The transportation sector is Canada’s second largest source of greenhouse gas emissions, accounting for 173 megatonnes or 24% of the national total. Transport Canada leads a suite of regulatory measures to reduce greenhouse gas emissions from the rail, aviation and marine sectors, and also supports emission reductions from the on-road sector.

    For instance, our government has moved forward on a range of activities related to rail emissions, including:

    • Funding 10 university projects through the Clean Rail Academic Grant Program in 2016/17, including work on developing a wireless charging system for an electric rail system;
    • implementing new Locomotive Emissions Regulations in June 2017 to reduce the emissions of air pollutants from new locomotives;
    • addressing GHG emissions from the rail sector through the joint Canada–U.S. locomotive emissions initiative under the Regulatory Cooperation Council, a voluntary agreement with the Canadian rail industry, and research activities to enhance understanding of new technologies to reduce GHG emissions; and
    • supporting research and analysis on new technologies and practices that improve efficiency through the Regulatory Cooperation Council and Transport Canada’s Clean Rail Academic Grant Program, thereby leading to reductions in GHG emissions or emission intensity.

    Canada’s Shore Power Technology for Ports program has also invested over $19.5 million in Canadian port authorities, terminal operators and ferry operators to support the deployment of marine shore power technology. The program reduces emissions by reducing ship idling at ports. We have also moved forward with a significant pilot project that will deliver quieter, lower-emissions tankers for transporting oil from the Trans Mountain pipeline.

    To help make Canada’s ports some of the world’s cleanest in the world, a re-elected Liberal government will support efforts that convert ships from heavy oil and diesel, such as the ferries serving Canada’s coastal communities. We will work with partners over the next year to design and introduce appropriate programs.

    A re-elected Liberal government will continue to improve air quality and fight climate change by investing in green technology and pursuing effective emissions regulation of the aviation, marine and rail sectors.

If elected, will your party support the acquisition and protection of regional parkland and ecological conservancy areas?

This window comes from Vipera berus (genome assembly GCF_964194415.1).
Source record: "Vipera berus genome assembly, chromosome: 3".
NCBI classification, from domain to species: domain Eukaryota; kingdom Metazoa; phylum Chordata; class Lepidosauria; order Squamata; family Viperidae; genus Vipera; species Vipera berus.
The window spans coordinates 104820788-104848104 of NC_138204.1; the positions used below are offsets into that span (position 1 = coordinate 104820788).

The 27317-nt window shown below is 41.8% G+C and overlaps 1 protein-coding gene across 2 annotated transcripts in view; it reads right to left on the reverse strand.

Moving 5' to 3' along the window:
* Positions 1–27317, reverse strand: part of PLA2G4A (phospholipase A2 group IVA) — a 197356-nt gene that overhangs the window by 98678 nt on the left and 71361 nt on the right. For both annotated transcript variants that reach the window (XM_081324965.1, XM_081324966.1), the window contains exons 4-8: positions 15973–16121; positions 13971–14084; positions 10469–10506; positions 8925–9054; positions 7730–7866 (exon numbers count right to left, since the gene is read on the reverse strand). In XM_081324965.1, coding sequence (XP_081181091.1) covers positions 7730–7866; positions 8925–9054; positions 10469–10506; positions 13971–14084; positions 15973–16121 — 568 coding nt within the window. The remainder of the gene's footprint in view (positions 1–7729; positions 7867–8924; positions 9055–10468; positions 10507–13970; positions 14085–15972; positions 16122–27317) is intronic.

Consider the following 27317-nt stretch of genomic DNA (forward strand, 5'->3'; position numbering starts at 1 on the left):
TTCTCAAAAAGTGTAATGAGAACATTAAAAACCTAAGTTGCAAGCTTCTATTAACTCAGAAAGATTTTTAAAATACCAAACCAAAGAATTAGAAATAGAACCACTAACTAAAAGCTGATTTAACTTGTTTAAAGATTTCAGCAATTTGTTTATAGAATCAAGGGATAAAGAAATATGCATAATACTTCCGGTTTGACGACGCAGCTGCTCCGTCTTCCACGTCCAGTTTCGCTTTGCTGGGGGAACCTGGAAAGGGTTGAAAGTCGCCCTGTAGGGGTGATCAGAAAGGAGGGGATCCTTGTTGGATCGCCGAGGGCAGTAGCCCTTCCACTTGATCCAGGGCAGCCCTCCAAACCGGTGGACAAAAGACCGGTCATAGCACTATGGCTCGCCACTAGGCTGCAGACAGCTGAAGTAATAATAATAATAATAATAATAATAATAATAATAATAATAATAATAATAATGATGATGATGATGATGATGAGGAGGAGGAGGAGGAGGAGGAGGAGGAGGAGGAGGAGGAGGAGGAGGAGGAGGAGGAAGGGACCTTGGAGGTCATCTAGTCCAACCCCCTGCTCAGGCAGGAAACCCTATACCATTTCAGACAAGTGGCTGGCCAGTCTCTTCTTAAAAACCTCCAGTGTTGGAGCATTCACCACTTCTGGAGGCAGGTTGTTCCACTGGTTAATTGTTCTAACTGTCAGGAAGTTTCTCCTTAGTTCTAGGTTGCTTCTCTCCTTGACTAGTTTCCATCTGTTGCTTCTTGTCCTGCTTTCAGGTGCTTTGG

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    With Metro Vancouver adding 35,000 people every year and the number of park visitors rapidly increasing, our regional parks are quickly reaching their capacity. In order to maintain livability for current and future generations, we need to ensure a vibrant and robust regional parks system.

    Between 2009 and 2014, over 1,600 hectares of sensitive ecosystems across the Metro Vancouver region were lost—the equivalent of losing four Stanley Parks over five years. Ten percent of the region is made up of sensitive terrestrial ecosystems that could still be protected.

    But in the face of escalating land costs and development pressure, acquiring new parkland and ecological conservation areas has become increasingly difficult. Although the Canada Nature Fund in 2018 committed $500 million for ecological conservancy activities, local governments were not identified as eligible participants.

    With a limited ability to raise funds, Metro Vancouver will need support from other orders of government if we are to protect these sensitive areas and preserve parkland for current and future generations. This has been highlighted in Metro Vancouver’s Regional Parks Land Acquisition 2050 Strategy where Metro Vancouver outlines the need for partnership and collaboration with the federal government in order to acquire park lands.

  • Response

    Our Government has committed to conserve at least 17% of terrestrial and freshwater areas, and 10% of marine and coastal areas, by 2020. This represents a doubling the amount of protected lands and oceans by 2020. In Budget 2018, the Government announced $1.3 billion over five years to support Canada’s biodiversity and protect species at risk, including $500 million to create a new Nature Fund to protect species at risk, expand wildlife areas and sanctuaries, manage protected areas, implement the Species at Risk Act, and establish a coordinated network of conservation areas. Since 2015, we have protected an additional 530,000 km2 of our land and oceans – an area a little bigger than Spain. We will continue to work with provinces, territories, Indigenous communities and scientists to protect, sustain, and restore our species in their natural habitat.

    To protect more of Canada for our kids and grandkids to enjoy, we will move forward with an ambitious plan to conserve 25 per cent of Canada’s land and 25 per cent of Canada’s oceans by 2025, working toward 30 per cent in each by 2030.